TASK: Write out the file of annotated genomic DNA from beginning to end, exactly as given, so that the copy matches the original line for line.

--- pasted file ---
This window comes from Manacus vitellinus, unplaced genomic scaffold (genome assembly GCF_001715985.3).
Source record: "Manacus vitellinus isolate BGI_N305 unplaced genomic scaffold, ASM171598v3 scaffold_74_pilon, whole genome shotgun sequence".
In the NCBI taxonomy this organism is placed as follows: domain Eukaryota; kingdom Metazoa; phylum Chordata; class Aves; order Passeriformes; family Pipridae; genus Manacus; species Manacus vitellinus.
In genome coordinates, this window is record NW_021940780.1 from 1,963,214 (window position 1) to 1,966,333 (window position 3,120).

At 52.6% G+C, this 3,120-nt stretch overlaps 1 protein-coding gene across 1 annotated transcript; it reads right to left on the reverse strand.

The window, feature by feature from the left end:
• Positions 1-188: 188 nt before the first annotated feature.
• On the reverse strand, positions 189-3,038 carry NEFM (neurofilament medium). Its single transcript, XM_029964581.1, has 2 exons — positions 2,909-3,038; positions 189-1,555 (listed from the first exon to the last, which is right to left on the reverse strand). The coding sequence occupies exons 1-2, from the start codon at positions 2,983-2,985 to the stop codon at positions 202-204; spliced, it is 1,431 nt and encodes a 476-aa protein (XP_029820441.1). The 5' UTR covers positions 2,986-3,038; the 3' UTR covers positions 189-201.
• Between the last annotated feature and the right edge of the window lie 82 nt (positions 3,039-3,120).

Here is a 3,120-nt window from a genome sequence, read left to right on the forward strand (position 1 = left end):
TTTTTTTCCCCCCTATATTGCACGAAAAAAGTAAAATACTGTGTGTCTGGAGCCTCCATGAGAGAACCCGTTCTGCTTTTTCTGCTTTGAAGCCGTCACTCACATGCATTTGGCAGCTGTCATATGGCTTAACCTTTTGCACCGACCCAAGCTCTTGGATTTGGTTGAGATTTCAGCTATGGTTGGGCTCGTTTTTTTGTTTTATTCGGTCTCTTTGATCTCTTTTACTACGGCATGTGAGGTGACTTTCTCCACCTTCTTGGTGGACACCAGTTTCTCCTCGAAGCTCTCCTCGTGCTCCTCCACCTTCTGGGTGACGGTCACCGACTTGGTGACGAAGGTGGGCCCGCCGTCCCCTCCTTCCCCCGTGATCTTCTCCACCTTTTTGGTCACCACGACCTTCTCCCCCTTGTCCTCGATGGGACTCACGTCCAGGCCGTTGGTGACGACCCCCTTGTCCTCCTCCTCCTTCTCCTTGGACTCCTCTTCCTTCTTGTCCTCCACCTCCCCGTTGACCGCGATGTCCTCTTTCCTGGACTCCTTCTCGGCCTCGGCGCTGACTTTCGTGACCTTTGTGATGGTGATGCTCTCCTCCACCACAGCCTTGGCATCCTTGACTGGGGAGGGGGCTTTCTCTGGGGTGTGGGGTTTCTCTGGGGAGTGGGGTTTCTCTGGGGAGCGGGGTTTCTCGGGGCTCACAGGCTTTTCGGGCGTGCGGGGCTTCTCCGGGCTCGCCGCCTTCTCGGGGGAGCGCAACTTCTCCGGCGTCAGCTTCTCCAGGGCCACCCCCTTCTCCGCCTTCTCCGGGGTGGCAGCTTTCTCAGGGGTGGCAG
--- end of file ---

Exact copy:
This window comes from Manacus vitellinus, unplaced genomic scaffold (genome assembly GCF_001715985.3).
Source record: "Manacus vitellinus isolate BGI_N305 unplaced genomic scaffold, ASM171598v3 scaffold_74_pilon, whole genome shotgun sequence".
In the NCBI taxonomy this organism is placed as follows: domain Eukaryota; kingdom Metazoa; phylum Chordata; class Aves; order Passeriformes; family Pipridae; genus Manacus; species Manacus vitellinus.
In genome coordinates, this window is record NW_021940780.1 from 1,963,214 (window position 1) to 1,966,333 (window position 3,120).

At 52.6% G+C, this 3,120-nt stretch overlaps 1 protein-coding gene across 1 annotated transcript; it reads right to left on the reverse strand.

The window, feature by feature from the left end:
• Positions 1-188: 188 nt before the first annotated feature.
• On the reverse strand, positions 189-3,038 carry NEFM (neurofilament medium). Its single transcript, XM_029964581.1, has 2 exons — positions 2,909-3,038; positions 189-1,555 (listed from the first exon to the last, which is right to left on the reverse strand). The coding sequence occupies exons 1-2, from the start codon at positions 2,983-2,985 to the stop codon at positions 202-204; spliced, it is 1,431 nt and encodes a 476-aa protein (XP_029820441.1). The 5' UTR covers positions 2,986-3,038; the 3' UTR covers positions 189-201.
• Between the last annotated feature and the right edge of the window lie 82 nt (positions 3,039-3,120).

Here is a 3,120-nt window from a genome sequence, read left to right on the forward strand (position 1 = left end):
TTTTTTTCCCCCCTATATTGCACGAAAAAAGTAAAATACTGTGTGTCTGGAGCCTCCATGAGAGAACCCGTTCTGCTTTTTCTGCTTTGAAGCCGTCACTCACATGCATTTGGCAGCTGTCATATGGCTTAACCTTTTGCACCGACCCAAGCTCTTGGATTTGGTTGAGATTTCAGCTATGGTTGGGCTCGTTTTTTTGTTTTATTCGGTCTCTTTGATCTCTTTTACTACGGCATGTGAGGTGACTTTCTCCACCTTCTTGGTGGACACCAGTTTCTCCTCGAAGCTCTCCTCGTGCTCCTCCACCTTCTGGGTGACGGTCACCGACTTGGTGACGAAGGTGGGCCCGCCGTCCCCTCCTTCCCCCGTGATCTTCTCCACCTTTTTGGTCACCACGACCTTCTCCCCCTTGTCCTCGATGGGACTCACGTCCAGGCCGTTGGTGACGACCCCCTTGTCCTCCTCCTCCTTCTCCTTGGACTCCTCTTCCTTCTTGTCCTCCACCTCCCCGTTGACCGCGATGTCCTCTTTCCTGGACTCCTTCTCGGCCTCGGCGCTGACTTTCGTGACCTTTGTGATGGTGATGCTCTCCTCCACCACAGCCTTGGCATCCTTGACTGGGGAGGGGGCTTTCTCTGGGGTGTGGGGTTTCTCTGGGGAGTGGGGTTTCTCTGGGGAGCGGGGTTTCTCGGGGCTCACAGGCTTTTCGGGCGTGCGGGGCTTCTCCGGGCTCGCCGCCTTCTCGGGGGAGCGCAACTTCTCCGGCGTCAGCTTCTCCAGGGCCACCCCCTTCTCCGCCTTCTCCGGGGTGGCAGCTTTCTCAGGGGTGGCAG